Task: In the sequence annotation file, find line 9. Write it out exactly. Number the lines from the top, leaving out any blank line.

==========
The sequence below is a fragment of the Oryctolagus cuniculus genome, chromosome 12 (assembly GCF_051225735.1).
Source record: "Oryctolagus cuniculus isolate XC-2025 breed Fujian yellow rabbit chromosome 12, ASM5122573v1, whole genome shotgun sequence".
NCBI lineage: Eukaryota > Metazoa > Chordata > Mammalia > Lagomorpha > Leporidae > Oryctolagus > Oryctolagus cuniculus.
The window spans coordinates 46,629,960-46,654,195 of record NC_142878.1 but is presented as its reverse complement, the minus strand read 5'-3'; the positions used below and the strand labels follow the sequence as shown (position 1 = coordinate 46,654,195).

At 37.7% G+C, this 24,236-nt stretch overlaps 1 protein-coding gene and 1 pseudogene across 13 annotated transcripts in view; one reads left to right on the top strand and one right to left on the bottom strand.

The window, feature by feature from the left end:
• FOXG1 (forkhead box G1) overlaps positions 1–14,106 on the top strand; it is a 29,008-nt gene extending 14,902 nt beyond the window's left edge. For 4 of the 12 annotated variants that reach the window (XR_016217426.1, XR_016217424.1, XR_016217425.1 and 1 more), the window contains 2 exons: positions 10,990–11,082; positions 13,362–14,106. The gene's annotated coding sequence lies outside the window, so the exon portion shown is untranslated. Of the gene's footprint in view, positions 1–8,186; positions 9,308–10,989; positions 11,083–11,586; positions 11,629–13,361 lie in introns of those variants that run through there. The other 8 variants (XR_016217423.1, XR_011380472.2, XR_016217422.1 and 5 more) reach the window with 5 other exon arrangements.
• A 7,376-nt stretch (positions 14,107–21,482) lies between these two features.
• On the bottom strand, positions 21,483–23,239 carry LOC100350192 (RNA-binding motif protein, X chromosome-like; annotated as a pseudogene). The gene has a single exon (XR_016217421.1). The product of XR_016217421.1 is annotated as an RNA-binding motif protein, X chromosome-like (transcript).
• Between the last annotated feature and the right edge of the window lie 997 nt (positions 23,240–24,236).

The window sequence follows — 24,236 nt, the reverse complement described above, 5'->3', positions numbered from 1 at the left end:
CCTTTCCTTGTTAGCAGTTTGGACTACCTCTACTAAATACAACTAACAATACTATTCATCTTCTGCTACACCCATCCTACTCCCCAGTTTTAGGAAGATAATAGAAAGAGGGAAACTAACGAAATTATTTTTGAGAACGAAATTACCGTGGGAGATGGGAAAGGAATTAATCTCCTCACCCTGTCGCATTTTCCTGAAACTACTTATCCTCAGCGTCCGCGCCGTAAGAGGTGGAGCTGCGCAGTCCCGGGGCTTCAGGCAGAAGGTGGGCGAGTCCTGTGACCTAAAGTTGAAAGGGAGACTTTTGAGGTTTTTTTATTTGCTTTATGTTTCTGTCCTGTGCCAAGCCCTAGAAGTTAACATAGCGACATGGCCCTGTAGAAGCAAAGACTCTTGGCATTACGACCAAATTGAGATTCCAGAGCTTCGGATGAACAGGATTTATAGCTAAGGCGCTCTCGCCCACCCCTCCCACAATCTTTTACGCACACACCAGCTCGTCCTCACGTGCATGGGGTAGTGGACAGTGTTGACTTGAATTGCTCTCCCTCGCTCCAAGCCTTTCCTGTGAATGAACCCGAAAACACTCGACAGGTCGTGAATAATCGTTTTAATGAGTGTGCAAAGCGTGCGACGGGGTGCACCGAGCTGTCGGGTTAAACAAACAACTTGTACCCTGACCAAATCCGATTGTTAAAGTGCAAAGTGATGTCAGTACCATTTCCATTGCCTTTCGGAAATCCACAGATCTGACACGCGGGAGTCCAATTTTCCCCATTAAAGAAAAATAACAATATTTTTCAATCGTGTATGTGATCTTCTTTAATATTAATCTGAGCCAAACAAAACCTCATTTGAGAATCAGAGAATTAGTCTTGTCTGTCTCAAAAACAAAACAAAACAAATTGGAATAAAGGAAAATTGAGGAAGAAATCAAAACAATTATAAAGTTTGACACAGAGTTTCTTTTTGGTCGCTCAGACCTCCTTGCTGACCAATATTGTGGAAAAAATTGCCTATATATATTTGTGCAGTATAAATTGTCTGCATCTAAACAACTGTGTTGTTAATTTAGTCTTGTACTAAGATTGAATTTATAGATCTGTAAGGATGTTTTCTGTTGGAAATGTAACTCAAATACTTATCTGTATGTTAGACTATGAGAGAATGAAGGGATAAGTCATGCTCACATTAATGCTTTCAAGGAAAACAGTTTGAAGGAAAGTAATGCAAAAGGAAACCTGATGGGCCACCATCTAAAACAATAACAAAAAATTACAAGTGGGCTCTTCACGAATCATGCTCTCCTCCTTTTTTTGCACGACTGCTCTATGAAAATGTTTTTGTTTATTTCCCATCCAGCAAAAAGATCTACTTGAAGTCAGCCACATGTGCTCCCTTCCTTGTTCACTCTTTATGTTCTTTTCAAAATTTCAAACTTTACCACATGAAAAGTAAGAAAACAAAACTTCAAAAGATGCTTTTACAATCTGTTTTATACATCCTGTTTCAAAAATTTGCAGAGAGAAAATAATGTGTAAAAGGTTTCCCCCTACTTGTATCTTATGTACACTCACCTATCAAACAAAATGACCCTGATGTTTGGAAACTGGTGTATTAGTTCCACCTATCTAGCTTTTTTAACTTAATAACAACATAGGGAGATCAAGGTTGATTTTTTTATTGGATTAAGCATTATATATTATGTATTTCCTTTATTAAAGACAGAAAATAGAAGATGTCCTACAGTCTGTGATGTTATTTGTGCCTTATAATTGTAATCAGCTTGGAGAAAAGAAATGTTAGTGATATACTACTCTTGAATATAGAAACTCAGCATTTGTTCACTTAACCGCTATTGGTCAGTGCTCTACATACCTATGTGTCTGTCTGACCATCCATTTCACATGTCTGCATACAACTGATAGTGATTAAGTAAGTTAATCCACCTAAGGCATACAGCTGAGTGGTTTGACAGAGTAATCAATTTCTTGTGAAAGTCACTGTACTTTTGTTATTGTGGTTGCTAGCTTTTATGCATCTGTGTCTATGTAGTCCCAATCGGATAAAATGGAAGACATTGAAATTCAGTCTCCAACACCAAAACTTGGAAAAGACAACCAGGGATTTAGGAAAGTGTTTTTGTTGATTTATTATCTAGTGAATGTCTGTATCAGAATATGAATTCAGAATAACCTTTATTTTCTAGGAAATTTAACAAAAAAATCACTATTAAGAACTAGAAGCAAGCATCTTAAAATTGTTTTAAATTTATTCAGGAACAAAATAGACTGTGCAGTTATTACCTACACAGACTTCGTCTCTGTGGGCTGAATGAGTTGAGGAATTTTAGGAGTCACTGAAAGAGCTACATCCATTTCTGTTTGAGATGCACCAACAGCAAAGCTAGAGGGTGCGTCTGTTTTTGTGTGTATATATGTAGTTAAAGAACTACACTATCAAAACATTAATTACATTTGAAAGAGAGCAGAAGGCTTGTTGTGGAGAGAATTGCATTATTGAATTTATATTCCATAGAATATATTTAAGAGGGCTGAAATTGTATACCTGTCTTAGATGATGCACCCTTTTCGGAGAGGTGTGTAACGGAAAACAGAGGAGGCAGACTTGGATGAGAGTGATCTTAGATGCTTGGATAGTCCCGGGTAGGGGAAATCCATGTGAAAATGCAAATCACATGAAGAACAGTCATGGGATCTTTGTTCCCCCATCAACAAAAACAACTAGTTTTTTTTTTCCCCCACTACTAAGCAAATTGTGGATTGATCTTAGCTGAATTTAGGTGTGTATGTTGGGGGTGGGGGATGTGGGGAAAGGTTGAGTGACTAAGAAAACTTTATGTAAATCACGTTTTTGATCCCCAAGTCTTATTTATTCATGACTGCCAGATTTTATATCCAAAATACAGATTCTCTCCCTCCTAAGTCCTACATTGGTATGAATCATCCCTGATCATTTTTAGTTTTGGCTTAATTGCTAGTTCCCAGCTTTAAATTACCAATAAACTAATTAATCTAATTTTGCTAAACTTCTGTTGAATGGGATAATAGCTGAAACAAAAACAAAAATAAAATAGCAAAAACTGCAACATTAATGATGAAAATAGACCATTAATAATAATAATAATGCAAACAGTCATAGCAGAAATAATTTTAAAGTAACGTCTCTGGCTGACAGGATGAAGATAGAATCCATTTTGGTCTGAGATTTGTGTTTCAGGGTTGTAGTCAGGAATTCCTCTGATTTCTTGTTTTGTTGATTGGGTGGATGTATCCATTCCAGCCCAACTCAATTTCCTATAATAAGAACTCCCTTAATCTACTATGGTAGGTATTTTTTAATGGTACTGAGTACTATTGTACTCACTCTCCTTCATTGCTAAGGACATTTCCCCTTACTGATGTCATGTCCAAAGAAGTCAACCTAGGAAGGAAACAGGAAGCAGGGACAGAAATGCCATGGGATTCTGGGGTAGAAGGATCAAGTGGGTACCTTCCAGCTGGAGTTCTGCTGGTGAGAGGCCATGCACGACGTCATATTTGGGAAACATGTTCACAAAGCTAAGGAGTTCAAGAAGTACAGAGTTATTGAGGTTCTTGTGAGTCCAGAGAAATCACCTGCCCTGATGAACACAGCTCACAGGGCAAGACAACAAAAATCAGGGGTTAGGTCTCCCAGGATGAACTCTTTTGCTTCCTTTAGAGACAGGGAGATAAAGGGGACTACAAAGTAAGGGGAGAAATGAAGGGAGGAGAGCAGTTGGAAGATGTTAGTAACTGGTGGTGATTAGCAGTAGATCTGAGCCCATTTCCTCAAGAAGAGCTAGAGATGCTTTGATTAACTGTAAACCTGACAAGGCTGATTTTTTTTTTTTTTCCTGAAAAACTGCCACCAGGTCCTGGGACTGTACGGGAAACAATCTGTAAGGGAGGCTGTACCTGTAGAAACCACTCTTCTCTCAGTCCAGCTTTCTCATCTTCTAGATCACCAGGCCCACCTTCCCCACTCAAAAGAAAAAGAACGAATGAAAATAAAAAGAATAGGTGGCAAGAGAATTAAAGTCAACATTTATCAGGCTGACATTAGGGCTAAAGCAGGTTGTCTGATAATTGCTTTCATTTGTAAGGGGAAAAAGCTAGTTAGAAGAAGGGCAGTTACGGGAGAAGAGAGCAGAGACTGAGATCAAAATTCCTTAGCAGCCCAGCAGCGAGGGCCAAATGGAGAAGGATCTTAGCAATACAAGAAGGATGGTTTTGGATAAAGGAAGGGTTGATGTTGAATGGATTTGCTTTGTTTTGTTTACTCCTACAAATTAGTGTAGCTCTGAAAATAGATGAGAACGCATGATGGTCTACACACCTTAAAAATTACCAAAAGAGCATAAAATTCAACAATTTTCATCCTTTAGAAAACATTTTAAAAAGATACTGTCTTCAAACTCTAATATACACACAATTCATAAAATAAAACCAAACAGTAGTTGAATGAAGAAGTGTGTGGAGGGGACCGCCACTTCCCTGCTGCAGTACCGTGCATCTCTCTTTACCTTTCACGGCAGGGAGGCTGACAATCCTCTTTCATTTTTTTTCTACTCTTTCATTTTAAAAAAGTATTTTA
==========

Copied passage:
• On the bottom strand, positions 21,483–23,239 carry LOC100350192 (RNA-binding motif protein, X chromosome-like; annotated as a pseudogene). The gene has a single exon (XR_016217421.1). The product of XR_016217421.1 is annotated as an RNA-binding motif protein, X chromosome-like (transcript).